“Uh . . .” Cosmo ran his hands through a few pockets and pulled out a pack. “Bubble gum.”

“I can pump the tire full of air, put some gum on the leak.” Justice palmed the box cutter with its razor’s head and stealthily slipped it into his pocket before he straightened again, his shadow lengthening over Cosmo. “Good for a few miles, I think. But you’ll have to get it fixed in Tillamook.”

“I can do that.” Cosmo was nodding, a little more comfortable. “Sure you don’t wanna toke? Or a beer? They’re not cold. I had to leave my woman and the kids for a while. Big fight. Big, big fight. Got any kids? Babies.” He shook his head, long tresses beneath his headband shivering. “All they do is cry.”

Justice thought of babies. Of pregnancy. Of the unborns. But he didn’t respond as he bent down and pumped up the tire while Cosmo finished his joint, then chewed up some gum.

All the while he thought of time ticking by, the cops. . . . Oh, God, had they reached the hospital and now were returning? His stomach tightened, and he told himself to relax, try to stay cool.

Gingerly taking the slick pink wad from the other man’s fingers, Justice had discerned where the nail was and he stuck the gum over it in a thin and messy line. Might help. Might not. All he wanted was to get off this stretch of road and fast. Before the cops returned.

“Nice, man,” Cosmo said, grinning widely as he surveyed the near-bald tire with its pink patch.

Justice knew cars. Engines. Boats. He knew about babies, too. The devil’s spawn. His nose suddenly filled with the sweet, rotting scent of betrayal and deceit, a smell that was only growing stronger. One of them was nearby. The one that could hear him and shut him out! They all were cursed with some ability, and this one . . . she was close. His skin crawled and the back of his mind went dry as he tried to call up her image. . . .

He snapped back quickly.

Hurry! You’re wasting time!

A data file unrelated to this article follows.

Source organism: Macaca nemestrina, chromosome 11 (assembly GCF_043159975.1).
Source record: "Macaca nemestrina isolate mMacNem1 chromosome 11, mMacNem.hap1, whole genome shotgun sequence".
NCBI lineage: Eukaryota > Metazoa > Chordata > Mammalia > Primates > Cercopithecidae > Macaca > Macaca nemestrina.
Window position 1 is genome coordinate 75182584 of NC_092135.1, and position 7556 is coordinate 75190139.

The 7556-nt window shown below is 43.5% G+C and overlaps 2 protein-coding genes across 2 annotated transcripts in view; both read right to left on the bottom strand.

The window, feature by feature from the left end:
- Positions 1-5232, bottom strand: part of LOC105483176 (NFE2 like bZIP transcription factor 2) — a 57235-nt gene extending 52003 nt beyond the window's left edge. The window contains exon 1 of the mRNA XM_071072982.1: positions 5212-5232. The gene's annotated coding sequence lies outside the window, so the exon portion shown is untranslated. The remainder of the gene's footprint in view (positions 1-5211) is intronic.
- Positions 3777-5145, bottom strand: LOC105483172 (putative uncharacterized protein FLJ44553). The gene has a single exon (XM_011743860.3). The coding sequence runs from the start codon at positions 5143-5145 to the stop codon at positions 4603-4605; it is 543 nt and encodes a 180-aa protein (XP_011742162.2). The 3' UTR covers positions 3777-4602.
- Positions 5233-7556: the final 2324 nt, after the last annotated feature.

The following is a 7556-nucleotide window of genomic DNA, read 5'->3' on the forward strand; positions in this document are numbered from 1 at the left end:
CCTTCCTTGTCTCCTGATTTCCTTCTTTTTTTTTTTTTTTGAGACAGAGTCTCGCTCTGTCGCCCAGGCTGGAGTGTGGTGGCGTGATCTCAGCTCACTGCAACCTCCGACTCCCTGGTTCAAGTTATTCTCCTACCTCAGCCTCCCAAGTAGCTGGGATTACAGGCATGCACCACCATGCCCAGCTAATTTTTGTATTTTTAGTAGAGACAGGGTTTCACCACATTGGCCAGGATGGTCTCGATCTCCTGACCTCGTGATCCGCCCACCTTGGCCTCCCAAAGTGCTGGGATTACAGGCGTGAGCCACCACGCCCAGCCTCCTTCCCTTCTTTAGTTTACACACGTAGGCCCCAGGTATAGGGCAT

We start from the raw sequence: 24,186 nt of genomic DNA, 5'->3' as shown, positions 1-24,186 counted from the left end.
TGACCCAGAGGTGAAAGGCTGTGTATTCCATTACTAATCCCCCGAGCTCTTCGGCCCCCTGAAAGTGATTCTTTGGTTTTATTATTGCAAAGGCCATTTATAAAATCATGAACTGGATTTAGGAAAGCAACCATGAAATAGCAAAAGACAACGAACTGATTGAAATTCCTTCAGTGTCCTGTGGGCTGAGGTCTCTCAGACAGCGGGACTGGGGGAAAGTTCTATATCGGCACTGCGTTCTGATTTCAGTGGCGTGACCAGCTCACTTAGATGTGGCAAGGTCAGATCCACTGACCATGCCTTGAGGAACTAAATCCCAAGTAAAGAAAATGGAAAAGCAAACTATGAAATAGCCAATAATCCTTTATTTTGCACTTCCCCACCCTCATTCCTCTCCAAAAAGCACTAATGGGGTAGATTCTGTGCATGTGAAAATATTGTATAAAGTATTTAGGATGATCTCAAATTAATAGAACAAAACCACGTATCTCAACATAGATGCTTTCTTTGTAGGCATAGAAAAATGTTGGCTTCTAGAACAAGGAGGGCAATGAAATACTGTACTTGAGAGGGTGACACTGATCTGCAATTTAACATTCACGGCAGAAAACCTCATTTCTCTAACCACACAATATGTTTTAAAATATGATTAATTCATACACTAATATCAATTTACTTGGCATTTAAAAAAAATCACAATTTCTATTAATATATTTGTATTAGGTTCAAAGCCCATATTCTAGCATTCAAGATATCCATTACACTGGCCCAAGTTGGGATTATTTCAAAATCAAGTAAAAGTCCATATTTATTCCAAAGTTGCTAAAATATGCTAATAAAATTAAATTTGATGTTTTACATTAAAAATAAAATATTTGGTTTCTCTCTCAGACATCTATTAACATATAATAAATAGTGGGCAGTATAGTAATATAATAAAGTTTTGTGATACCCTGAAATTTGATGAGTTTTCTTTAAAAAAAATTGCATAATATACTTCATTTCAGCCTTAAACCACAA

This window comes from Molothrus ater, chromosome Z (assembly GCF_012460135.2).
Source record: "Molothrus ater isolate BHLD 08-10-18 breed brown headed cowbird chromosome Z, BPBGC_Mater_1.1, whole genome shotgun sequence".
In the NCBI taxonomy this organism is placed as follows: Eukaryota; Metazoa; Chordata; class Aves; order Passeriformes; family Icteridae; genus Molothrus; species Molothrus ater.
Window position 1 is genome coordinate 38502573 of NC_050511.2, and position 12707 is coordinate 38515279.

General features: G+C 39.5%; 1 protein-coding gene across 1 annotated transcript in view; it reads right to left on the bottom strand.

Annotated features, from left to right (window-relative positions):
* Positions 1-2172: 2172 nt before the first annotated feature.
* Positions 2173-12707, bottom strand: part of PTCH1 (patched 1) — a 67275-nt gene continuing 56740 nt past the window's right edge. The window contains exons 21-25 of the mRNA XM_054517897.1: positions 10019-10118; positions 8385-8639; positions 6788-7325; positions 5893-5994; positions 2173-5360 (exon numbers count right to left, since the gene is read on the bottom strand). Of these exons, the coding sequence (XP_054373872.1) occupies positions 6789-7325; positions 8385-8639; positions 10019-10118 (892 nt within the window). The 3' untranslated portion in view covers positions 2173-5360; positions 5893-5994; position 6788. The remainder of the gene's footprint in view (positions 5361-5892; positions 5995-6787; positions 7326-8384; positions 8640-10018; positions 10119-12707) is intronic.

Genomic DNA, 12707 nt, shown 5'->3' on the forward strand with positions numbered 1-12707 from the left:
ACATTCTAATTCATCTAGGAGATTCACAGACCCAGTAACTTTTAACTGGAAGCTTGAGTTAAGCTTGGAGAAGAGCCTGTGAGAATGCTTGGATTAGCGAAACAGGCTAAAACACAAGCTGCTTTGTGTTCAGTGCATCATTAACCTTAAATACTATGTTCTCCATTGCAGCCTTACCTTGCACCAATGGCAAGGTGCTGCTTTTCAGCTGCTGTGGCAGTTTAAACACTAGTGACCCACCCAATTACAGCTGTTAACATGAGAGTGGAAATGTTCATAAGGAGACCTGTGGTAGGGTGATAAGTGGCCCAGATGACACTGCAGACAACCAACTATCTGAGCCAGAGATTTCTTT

Cosmo was saying, “My old lady, she got really pissed at me ’cause I said, ‘Can’t you shut him up?’ which was kinda mean, for sure, but she just went nutso. Threw all my clothes out the door. So I took the van and all this kid stuff and just fuckin’ took off. I love her, man. And the kids. But it was a bummer. You a hospital employee?”

The patch on the jacket again. Damn. Justice gave a quick nod. “I’m an EMT.”

“Yeah? Like the guy whose jacket you’re wearing? Huh.”

Justice tensed up. Cosmo was putting two and two together. “Yeah, we work for the same company.”

“So . . . what’re you doin’ out here?”

“Hitchhiking. Got my own problems with a woman,” he improvised again, hoping to strike a chord with the man.

“Ahh . . .” He seemed to try and think that one over, but Cosmo wasn’t really tracking all that well.

Justice glanced at the tire. “Won’t last long.”

“But long enough to get to Tillamook?”

“Depends on how fast the leak is.”

“Well, get in, man,” Cosmo said suddenly, as if he’d told himself not to look a gift horse in the mouth—another one of Maddie’s old sayings. God, why was
coming to mind today? Cosmo threw the toolbox in the back of the Vanagon and slammed the door. “We’re losin’ daylight. Let’s roll.” He walked to the front of the Volkswagen and slid behind the steering wheel.

As Justice climbed into the passenger seat and cracked the window against the thick scent of marijuana, Cosmo fired up the engine of this less than discreet getaway vehicle.

In a few seconds, they were out on the road, bumping along as the vehicle’s shocks were shot, too. Justice was counting off the seconds in his head. How long before the sheriff’s department started circling back? They had to realize which way he’d traveled after he turned out of Halo Valley’s long drive to the two-lane highway that connected the Willamette Valley to the coast. He knew he had only a small window of time in which to disappear. He would have headed east, toward Salem, if he’d known the area better, but Justice was most familiar with the ins and outs of the Oregon coastline. The land was rugged here, steep, craggy cliffs rising above the pounding surf. Hundreds of acres of old-growth timber. Hidden coves that the Pacific had carved at the shoreline.

Lots of places to hide.

And, more importantly, that was where

As they traveled, he sensed the change . . . the slight shifting of the world . . . the moment when he slid inside himself and let his senses take over, the slipping of this outer skin to open to his true self.

There are many of them. So many.

“You cannot kill them all,” the old woman warned me, and I nearly strangled the life from her right then for not believing in me!

“I can. I will,” I told her.

“God will save them. . . .”

But they do not listen to God. Their master is from the dark realm of hell. Satan is their soul mate. Their lover. Father to their children. Father to them!